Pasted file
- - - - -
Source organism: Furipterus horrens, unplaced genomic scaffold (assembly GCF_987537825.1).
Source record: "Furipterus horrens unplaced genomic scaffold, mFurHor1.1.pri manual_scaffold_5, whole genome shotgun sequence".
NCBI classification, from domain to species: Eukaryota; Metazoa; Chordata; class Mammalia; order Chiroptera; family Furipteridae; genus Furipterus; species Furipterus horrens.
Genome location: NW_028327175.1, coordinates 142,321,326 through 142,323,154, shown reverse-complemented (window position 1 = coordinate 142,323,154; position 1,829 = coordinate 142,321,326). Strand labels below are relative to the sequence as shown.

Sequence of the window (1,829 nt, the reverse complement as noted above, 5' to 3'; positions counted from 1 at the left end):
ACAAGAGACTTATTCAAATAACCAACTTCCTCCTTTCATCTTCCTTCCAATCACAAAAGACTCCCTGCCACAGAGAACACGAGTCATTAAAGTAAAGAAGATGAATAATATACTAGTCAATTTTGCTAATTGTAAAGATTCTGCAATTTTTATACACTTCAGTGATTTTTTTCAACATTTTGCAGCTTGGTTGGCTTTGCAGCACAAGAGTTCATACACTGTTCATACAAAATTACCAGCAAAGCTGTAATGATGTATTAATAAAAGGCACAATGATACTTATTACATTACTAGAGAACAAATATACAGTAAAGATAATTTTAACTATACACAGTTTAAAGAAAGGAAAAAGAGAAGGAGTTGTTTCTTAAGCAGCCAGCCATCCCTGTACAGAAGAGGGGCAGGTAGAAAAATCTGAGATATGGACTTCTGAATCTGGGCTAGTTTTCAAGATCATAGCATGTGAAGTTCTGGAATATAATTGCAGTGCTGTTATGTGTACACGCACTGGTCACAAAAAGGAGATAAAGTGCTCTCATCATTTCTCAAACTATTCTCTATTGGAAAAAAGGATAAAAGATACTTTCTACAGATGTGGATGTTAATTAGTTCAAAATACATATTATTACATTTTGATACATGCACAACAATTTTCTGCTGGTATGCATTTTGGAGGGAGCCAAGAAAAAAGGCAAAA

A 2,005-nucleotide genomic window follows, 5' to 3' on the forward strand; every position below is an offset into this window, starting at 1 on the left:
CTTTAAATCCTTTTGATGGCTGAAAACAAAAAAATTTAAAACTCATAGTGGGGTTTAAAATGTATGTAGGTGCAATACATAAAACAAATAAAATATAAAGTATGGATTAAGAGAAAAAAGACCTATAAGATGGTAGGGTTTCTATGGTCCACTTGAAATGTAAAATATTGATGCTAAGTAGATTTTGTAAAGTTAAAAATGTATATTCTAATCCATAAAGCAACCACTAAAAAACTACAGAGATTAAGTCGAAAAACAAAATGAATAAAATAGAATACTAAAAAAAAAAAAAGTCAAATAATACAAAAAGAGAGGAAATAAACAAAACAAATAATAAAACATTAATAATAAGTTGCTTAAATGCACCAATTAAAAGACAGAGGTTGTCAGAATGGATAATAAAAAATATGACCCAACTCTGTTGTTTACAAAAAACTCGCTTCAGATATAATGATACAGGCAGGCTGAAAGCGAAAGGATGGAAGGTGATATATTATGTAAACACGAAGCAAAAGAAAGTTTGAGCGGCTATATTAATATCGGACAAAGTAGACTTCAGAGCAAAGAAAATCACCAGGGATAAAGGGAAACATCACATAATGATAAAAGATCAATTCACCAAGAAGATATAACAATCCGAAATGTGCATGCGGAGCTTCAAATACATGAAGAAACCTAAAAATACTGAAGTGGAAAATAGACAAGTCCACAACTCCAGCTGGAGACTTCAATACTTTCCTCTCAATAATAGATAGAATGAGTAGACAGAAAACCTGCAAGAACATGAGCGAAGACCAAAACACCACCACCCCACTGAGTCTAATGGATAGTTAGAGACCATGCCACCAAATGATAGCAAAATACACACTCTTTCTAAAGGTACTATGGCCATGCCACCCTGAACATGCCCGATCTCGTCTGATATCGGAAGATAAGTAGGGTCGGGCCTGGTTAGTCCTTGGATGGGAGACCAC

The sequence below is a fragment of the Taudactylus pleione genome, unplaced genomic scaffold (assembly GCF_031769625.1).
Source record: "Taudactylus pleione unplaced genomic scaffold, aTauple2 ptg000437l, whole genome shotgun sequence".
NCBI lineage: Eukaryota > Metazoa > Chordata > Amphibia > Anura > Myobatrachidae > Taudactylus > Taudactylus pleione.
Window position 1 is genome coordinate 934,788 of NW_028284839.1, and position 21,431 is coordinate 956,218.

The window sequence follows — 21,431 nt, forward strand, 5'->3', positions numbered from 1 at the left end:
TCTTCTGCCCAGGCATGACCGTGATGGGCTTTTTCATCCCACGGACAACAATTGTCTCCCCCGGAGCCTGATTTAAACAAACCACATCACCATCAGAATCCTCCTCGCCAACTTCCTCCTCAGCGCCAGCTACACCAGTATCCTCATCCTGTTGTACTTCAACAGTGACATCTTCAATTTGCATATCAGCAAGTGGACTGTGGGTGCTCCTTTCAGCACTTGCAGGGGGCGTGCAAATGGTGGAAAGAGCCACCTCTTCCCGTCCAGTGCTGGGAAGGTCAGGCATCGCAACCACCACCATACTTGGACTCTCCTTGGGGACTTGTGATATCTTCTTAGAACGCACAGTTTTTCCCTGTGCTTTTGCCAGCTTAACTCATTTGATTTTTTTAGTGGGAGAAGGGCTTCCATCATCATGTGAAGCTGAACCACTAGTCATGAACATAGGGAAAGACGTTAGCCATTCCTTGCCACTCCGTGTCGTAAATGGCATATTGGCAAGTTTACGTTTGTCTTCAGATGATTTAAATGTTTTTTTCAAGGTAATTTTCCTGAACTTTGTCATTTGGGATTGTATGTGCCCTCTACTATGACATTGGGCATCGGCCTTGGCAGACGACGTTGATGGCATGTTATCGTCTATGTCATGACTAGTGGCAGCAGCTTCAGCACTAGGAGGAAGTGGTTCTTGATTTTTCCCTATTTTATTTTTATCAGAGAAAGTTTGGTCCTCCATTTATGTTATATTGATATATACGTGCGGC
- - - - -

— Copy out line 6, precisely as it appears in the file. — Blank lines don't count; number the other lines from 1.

ACAAGAGACTTATTCAAATAACCAACTTCCTCCTTTCATCTTCCTTCCAATCACAAAAGACTCCCTGCCACAGAGAACACGAGTCATTAAAGTAAAGAAGATGAATAATATACTAGTCAATTTTGCTAATTGTAAAGATTCTGCAATTTTTATACACTTCAGTGATTTTTTTCAACATTTTGCAGCTTGGTTGGCTTTGCAGCACAAGAGTTCATACACTGTTCATACAAAATTACCAGCAAAGCTGTAATGATGTATTAATAAAAGGCACAATGATACTTATTACATTACTAGAGAACAAATATACAGTAAAGATAATTTTAACTATACACAGTTTAAAGAAAGGAAAAAGAGAAGGAGTTGTTTCTTAAGCAGCCAGCCATCCCTGTACAGAAGAGGGGCAGGTAGAAAAATCTGAGATATGGACTTCTGAATCTGGGCTAGTTTTCAAGATCATAGCATGTGAAGTTCTGGAATATAATTGCAGTGCTGTTATGTGTACACGCACTGGTCACAAAAAGGAGATAAAGTGCTCTCATCATTTCTCAAACTATTCTCTATTGGAAAAAAGGATAAAAGATACTTTCTACAGATGTGGATGTTAATTAGTTCAAAATACATATTATTACATTTTGATACATGCACAACAATTTTCTGCTGGTATGCATTTTGGAGGGAGCCAAGAAAAAAGGCAAAA